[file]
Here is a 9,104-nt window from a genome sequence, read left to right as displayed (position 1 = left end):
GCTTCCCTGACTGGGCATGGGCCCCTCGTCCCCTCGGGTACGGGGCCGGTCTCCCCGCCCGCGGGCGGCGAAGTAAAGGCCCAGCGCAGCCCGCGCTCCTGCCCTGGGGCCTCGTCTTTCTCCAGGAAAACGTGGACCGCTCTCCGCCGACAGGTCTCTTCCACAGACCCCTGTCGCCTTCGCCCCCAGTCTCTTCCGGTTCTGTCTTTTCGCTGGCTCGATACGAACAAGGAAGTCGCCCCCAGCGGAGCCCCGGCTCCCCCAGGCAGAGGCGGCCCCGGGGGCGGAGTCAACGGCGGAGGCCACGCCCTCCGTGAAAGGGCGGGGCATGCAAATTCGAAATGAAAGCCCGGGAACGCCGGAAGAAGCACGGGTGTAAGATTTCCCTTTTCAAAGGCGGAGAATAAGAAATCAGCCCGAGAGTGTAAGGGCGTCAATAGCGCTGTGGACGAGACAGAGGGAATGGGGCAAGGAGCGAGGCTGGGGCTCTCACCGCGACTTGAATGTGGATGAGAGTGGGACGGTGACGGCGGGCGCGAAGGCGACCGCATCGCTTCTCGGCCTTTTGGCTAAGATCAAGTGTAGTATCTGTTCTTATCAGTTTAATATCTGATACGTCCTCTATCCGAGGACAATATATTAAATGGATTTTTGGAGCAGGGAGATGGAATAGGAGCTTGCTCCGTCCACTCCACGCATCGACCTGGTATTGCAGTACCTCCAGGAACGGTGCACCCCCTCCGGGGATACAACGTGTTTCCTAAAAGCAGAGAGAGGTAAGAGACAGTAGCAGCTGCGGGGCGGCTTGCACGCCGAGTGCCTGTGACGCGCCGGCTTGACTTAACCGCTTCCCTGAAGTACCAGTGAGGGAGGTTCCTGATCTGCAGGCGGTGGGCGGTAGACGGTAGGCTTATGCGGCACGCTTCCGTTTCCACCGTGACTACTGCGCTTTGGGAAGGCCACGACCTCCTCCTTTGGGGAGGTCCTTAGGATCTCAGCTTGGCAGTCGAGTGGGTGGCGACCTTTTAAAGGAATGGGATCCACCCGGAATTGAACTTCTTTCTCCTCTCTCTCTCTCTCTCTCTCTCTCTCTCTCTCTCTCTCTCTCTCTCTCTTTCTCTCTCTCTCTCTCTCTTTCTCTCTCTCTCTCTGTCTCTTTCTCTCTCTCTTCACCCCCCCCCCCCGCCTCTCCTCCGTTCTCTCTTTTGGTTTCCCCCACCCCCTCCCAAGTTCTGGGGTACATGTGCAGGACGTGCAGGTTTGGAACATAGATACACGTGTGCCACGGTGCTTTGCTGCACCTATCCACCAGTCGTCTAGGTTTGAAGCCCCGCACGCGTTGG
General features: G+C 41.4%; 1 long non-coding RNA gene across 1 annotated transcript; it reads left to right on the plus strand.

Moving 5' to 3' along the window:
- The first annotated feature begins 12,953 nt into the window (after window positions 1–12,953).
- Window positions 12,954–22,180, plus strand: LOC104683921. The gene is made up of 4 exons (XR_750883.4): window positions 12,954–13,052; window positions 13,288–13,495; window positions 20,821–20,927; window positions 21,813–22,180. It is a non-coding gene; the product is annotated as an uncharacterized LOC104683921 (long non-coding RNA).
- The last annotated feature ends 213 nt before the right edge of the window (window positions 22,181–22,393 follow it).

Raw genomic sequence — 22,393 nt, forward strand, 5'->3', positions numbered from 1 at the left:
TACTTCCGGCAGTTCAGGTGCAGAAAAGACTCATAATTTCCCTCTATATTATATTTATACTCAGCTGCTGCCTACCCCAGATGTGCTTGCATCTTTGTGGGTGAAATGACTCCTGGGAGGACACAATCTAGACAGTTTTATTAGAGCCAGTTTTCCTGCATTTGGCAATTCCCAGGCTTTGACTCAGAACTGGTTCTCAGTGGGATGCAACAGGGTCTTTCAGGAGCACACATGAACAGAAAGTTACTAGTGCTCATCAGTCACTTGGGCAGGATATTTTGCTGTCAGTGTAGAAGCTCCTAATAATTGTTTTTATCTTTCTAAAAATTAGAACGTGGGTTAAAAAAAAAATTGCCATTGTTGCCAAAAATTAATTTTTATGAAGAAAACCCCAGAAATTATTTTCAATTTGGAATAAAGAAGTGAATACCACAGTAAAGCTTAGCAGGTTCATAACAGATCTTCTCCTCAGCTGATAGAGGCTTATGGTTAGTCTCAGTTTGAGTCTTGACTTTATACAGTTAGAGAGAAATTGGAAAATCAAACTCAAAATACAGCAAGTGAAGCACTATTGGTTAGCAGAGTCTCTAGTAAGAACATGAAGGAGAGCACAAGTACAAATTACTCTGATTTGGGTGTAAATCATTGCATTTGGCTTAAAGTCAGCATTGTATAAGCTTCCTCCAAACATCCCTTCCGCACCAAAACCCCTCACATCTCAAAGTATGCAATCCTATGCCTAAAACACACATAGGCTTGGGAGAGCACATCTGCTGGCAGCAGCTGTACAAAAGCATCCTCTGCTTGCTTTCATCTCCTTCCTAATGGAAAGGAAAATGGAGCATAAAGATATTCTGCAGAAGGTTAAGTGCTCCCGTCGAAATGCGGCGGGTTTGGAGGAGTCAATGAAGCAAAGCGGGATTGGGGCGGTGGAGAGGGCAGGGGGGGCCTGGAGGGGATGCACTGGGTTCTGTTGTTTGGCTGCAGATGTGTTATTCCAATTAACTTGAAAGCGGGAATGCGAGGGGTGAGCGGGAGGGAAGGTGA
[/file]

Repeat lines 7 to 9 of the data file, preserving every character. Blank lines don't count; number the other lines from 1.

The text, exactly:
- The last annotated feature ends 213 nt before the right edge of the window (window positions 22,181–22,393 follow it).

Raw genomic sequence — 22,393 nt, forward strand, 5'->3', positions numbered from 1 at the left:
TACTTCCGGCAGTTCAGGTGCAGAAAAGACTCATAATTTCCCTCTATATTATATTTATACTCAGCTGCTGCCTACCCCAGATGTGCTTGCATCTTTGTGGGTGAAATGACTCCTGGGAGGACACAATCTAGACAGTTTTATTAGAGCCAGTTTTCCTGCATTTGGCAATTCCCAGGCTTTGACTCAGAACTGGTTCTCAGTGGGATGCAACAGGGTCTTTCAGGAGCACACATGAACAGAAAGTTACTAGTGCTCATCAGTCACTTGGGCAGGATATTTTGCTGTCAGTGTAGAAGCTCCTAATAATTGTTTTTATCTTTCTAAAAATTAGAACGTGGGTTAAAAAAAAAATTGCCATTGTTGCCAAAAATTAATTTTTATGAAGAAAACCCCAGAAATTATTTTCAATTTGGAATAAAGAAGTGAATACCACAGTAAAGCTTAGCAGGTTCATAACAGATCTTCTCCTCAGCTGATAGAGGCTTATGGTTAGTCTCAGTTTGAGTCTTGACTTTATACAGTTAGAGAGAAATTGGAAAATCAAACTCAAAATACAGCAAGTGAAGCACTATTGGTTAGCAGAGTCTCTAGTAAGAACATGAAGGAGAGCACAAGTACAAATTACTCTGATTTGGGTGTAAATCATTGCATTTGGCTTAAAGTCAGCATTGTATAAGCTTCCTCCAAACATCCCTTCCGCACCAAAACCCCTCACATCTCAAAGTATGCAATCCTATGCCTAAAACACACATAGGCTTGGGAGAGCACATCTGCTGGCAGCAGCTGTACAAAAGCATCCTCTGCTTGCTTTCATCTCCTTCCTAATGGAAAGGAAAATGGAGCATAAAGATATTCTGCAGAAGGTTAAGTGCTCCCGTCGAAATGCGGCGGGTTTGGAGGAGTCAATGAAGCAAAGCGGGATTGGGGCGGTGGAGAGGGCAGGGGGGGCCTGGAGGGGATGCACTGGGTTCTGTTGTTTGGCTGCAGATGTGTTATTCCAATTAACTTGAAAGCGGGAATGCGAGGGGTGAGCGGGAGGGAAGGTGA